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Shetland may not have the obvious appeal of , say, Skye for the ambitious walker but for any outdoor enthusiast also interested in archeology or wildlife it has great potential.

Shetland Walking
Shetland bird, otter and whale photos
General Shetland photos
Shetland wildlife and walking books and maps
General guide books

Visit Sumburgh Head for the puffins, in season, and for whale watching. (Orcas enter the bay). 
Northmavine the walk from the lighthouse on Esha Ness to the Holes of Scraada. 
Herma Ness, Unst nature reserve for the gannets, bonxies and coastal scenery. Also to view the most northerly point of the British Isles, Muckle Flugga.
Jarlshof  archaeological site (near Sumburgh), occupied for over 4000 years and excavated in the 20th century.
To see an excavation in progress also visit Old Scatness iron age village nearby.
Birdwatchers will want to visit Fetlar for the red necked phalaropes and Mousa for the petrels (night trip).
Noss has superb gannets, best seen from a boat trip. Staneydale makes a short walk to an enigmatic ruin.

Shetland Walks
The convention is that you can walk anywhere on Shetland, (avoiding crops of course). However, crossing numerous croft fences may not be your idea of fun. On recent visits we have noticed far more stiles and finger posts making walking easier for non Shetland walkers. 

Accommodation and getting there

Our preferred hotels are the Sumburgh Head hotel in the south, an efficient establishment (serving the small airport) in an old laird's house with a modern extension (adjacent to Jarlshof) used by a busy mix of naturalists, aircrew and oil workers. Busta House, near Mavis Grind, for access to Northmavine (best hotel on Shetland found so far) and on Unst we have stayed with the Edmonstons at Buness HouseThere is also a pub with accomodation nearby and the Saxavord resort, a disused military complex converted into self catering accomodation and restaurant (reports of it are favourable). The islands are linked by both roll-on ferries and internal flights from Tingwall.transporttransporttransporttransporttransporttransport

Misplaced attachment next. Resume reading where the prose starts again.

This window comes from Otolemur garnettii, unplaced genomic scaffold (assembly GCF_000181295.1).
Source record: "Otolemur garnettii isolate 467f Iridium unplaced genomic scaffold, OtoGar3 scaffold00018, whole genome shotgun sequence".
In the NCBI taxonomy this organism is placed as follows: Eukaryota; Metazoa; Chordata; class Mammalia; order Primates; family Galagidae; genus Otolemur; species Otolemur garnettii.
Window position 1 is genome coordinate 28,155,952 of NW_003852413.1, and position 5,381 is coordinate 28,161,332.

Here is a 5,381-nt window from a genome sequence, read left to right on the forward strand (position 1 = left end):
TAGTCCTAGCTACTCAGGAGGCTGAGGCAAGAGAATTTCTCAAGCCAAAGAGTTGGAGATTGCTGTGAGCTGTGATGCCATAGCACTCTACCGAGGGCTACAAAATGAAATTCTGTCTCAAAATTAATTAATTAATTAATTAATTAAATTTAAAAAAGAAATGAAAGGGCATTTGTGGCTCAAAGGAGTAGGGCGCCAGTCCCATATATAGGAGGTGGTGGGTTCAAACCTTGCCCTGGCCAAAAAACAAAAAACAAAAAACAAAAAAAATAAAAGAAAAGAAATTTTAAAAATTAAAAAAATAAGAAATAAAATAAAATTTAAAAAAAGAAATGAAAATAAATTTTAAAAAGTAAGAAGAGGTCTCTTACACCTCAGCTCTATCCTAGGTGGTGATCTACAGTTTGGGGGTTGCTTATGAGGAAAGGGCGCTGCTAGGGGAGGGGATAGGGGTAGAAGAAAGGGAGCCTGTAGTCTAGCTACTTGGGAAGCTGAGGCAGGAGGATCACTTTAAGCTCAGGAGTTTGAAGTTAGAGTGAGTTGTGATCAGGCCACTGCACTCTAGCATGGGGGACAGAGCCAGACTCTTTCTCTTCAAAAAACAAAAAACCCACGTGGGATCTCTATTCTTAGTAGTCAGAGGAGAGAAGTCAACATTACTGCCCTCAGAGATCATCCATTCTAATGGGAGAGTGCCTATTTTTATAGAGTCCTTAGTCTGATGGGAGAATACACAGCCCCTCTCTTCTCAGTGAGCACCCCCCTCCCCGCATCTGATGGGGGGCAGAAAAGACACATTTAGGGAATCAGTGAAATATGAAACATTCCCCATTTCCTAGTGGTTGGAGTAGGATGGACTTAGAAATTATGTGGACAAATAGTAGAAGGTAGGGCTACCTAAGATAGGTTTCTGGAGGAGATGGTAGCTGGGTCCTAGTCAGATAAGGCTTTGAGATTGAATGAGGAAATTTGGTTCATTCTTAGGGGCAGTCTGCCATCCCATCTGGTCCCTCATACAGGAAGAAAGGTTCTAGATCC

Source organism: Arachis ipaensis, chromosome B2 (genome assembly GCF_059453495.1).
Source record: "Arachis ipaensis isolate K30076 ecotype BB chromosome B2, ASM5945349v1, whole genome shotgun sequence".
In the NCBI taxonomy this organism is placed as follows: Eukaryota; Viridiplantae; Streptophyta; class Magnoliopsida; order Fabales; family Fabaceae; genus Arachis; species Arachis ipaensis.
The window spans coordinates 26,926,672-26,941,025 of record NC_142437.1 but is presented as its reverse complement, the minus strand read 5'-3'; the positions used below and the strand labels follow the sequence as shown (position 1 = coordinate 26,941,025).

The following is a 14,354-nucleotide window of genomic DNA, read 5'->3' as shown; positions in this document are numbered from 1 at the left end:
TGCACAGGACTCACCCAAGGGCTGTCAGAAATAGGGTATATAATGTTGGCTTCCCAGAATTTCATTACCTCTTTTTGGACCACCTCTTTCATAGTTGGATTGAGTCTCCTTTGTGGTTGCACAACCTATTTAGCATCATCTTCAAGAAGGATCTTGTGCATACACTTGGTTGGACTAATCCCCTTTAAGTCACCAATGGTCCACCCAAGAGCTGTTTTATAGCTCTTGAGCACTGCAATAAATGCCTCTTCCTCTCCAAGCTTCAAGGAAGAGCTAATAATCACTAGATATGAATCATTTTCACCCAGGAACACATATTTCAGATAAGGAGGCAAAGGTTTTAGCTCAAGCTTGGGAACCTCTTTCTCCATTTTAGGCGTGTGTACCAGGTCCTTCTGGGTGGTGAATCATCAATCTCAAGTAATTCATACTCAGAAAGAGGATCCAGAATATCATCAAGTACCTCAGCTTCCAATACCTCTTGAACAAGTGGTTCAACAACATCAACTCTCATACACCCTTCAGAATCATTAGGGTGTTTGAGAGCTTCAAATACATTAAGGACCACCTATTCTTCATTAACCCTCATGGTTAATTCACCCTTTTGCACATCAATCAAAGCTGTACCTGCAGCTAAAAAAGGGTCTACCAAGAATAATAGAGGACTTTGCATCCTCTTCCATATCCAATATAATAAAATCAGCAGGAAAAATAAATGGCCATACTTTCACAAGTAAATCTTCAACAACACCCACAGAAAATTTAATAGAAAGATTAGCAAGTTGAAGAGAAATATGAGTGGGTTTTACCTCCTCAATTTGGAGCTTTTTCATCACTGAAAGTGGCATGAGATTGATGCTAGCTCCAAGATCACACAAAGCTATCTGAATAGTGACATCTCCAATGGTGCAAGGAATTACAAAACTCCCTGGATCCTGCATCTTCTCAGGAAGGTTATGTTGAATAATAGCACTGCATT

We find the best way of travelling is the overnight ferry from Aberdeen to Lerwick (do book a cabin and note you cannot return to your car during voyage).

Fuel and the oil industry
There is little fuel away from mainland. Unst has pumps at the shop in Baltasound and Yell at the south ferry terminal at Ulsta. The Yell station is the last fill up for Fetlar. 
The oil industry is based at Sullom Voe but the installation is rarely in view and does not impact on the landscape.


A Naturalists Shetland – J Laughton Johnston – Poyser
Geology, history, ecology, resident and migrant species, migration, fish and whales, seabirds, the Fair Isle, local naturalists, oil, sustainability. Places to visit, reserves, species lists and populations. Illustrated with photos, drawings, maps and tables. Highly recommended.

see also: Birds of Shetland - Ellis

Walking the coastline of Shetland  - Guy
South Mainland
Series of guides, each of about 20 walks, both point to point and circular. Illustrated with colour and b&w photos, diagrams and sketch maps. 

As the 1:25000 are double sided they only require one extra map, much better value than the 1:50000 which have the drawback of often deviding islands up in a way that leaves it unclear what connects to what when looking at a single sheet.
OS 1:50000 sheets 1-4

OS 1:25000 sheets 466-470


More books on Shetland including general guides
Shetland walking
Shetland Birds
Shetland photos